by a substantial margin. The extent to which banks
surpass capital ratio minimums is expected to in­
fluence regulatory decisions about mergers, acqui­
sitions and new banking powers. The vast majority
of District and U.S. banks already meet the fully
phased in capital requirements.
As illustrated in table 7, the average ratios
recorded by District and U.S. peer banks in 1991
far exceeded the regulatory minimums. District

g

Table 6
Net Loan Losses as a Percent of Total Loans
1991
Asset Category
All banks1
Less than $25 million
$25 million - $50 million
$50 million - $100 million
$100 million - $300 million
$300 million - $1 billion
$1 billion - $5 billion
$5 billion - $15 billion

District
0.74%
0.52
0.57
0.60
0.67
0.68
0.76
1.19

1990
U.S.
1.33%
0.58
0.65
0.67
0.81
1.01
1.56
1.80

District

1989
U.S.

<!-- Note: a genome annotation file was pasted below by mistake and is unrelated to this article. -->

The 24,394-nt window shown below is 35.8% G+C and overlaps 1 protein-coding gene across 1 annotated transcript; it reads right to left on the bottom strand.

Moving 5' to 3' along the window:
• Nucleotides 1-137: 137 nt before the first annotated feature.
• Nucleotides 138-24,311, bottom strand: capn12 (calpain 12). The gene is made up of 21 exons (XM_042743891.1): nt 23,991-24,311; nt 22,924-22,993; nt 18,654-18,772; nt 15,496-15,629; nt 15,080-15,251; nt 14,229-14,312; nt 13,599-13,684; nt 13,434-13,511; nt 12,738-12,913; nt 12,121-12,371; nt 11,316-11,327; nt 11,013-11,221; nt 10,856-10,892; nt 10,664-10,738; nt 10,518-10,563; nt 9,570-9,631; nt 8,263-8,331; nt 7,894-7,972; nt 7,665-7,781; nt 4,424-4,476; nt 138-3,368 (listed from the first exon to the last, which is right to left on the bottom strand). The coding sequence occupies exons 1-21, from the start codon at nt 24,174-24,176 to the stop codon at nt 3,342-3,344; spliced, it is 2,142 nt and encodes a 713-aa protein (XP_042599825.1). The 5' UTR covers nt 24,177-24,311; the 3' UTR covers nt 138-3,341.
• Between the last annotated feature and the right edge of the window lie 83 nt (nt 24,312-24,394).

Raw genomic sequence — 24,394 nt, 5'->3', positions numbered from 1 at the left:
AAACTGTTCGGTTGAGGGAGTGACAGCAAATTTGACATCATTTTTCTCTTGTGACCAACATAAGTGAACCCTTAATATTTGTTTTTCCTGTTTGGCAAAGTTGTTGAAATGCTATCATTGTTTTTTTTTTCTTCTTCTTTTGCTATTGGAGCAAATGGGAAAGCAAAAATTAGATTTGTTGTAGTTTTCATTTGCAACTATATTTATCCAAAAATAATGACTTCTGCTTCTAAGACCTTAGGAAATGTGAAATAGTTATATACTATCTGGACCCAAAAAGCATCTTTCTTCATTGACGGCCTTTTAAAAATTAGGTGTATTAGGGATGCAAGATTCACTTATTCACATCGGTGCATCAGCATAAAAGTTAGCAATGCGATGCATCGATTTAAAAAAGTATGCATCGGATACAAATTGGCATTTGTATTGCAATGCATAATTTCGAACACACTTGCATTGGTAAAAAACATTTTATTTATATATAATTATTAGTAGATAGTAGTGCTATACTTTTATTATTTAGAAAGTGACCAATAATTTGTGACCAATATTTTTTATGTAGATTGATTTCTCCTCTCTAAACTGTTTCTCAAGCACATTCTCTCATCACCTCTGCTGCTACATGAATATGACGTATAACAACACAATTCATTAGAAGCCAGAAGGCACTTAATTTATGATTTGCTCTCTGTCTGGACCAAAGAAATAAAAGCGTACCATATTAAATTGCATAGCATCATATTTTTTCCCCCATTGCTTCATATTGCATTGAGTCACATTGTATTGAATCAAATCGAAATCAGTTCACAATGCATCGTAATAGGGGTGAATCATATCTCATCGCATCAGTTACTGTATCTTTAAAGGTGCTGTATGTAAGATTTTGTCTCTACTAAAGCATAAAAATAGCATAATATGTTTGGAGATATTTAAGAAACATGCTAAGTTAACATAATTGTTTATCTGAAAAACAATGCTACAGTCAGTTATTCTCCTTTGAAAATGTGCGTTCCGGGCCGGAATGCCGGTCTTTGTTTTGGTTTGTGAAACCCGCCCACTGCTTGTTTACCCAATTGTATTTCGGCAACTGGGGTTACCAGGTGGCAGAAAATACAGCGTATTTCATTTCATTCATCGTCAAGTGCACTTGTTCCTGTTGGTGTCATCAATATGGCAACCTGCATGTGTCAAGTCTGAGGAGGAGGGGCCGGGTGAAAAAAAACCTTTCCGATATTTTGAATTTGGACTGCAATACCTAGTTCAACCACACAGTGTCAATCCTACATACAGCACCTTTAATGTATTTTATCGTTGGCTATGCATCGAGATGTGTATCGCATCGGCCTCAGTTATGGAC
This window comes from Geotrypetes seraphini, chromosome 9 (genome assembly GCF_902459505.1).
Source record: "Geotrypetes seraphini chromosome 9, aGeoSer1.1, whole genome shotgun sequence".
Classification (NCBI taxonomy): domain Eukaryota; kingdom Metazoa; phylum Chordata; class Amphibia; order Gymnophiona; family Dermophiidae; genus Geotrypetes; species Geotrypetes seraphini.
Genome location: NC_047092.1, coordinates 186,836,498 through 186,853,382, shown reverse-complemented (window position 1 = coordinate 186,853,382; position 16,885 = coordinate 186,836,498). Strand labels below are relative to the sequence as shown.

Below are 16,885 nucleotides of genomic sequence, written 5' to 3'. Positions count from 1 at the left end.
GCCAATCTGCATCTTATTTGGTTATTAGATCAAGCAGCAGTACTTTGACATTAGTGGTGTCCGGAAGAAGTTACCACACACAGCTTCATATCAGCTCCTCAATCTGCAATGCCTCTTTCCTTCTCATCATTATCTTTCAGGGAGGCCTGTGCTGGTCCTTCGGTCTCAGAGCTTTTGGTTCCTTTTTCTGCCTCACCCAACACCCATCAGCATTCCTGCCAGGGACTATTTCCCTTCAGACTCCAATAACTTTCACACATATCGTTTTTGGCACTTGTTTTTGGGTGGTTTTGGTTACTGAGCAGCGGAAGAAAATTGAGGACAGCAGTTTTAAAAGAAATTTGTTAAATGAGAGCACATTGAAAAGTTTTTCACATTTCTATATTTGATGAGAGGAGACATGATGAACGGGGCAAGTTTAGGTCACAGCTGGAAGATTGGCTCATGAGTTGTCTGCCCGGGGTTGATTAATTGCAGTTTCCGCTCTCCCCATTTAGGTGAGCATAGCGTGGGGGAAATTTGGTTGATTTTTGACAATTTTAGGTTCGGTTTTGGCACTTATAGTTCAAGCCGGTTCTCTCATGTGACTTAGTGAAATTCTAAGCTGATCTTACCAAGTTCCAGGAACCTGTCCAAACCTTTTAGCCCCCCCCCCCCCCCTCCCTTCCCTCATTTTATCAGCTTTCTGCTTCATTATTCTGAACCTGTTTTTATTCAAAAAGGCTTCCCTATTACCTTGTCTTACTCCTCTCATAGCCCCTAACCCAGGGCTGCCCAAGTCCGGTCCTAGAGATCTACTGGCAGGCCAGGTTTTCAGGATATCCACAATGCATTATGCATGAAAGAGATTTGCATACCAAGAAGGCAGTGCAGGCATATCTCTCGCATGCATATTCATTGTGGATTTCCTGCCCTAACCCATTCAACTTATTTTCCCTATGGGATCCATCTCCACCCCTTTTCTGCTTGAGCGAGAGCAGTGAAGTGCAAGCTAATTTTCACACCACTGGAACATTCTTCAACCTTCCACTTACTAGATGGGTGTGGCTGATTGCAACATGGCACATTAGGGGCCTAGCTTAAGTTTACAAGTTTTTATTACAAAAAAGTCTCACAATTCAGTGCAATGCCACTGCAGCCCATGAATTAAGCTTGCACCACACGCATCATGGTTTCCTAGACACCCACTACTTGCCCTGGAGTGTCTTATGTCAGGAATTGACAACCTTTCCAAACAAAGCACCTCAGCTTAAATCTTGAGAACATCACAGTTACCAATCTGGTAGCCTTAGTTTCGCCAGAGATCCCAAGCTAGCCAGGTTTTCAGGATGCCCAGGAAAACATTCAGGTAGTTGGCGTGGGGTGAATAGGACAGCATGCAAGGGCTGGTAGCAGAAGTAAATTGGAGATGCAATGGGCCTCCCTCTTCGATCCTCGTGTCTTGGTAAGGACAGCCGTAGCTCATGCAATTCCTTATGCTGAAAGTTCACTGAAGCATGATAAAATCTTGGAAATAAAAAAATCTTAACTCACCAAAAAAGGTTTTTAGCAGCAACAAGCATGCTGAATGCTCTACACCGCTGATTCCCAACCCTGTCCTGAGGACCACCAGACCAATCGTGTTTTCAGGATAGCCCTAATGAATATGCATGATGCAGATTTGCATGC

0.71 %
0.44
0.51
0.50
0.64
0.64
0.86
1.11

District

1.18%
0.67
0.64
0.66
0.71
0.95
1.22
1.71

0.71%
0.48
0.47
0.45
0.57
0.55
0.87
1.35

1988
District

U.S.
0.97%
0.82
0.78
0.68
0.66
0.86
0.91
1.31

0 .760/o
0.60
0.54
0.48
0.55
0.45
1.22
na

U.S.
0.96%
1.09
0.89
0.78
0.70
0.77
0.97
1.23

SOURCE: FFIEC Reports of Condition and Income for All Insured Commercial Banks, 1988-91.
includes only those banks with average assets of less than $15 billion,
na = not available

Table 7
Year-End 1991 Regulatory Capital Ratios
Average Tier 1
Capital Ratio
Asset Category
All banks1
Less than $25 million
$25 million - $50 million
$50 million - $100 million
$100 million - $300 million
$300 million - $1 billion
$1 billion - $5 billion
$5 billion - $15 billion

District
12.35%
14.35
12.29
12.15
10.71
9.56
9.66
8.66

U.S.
12.60%
15.92
12.33
11.75
10.48
9.60
10.17
8.23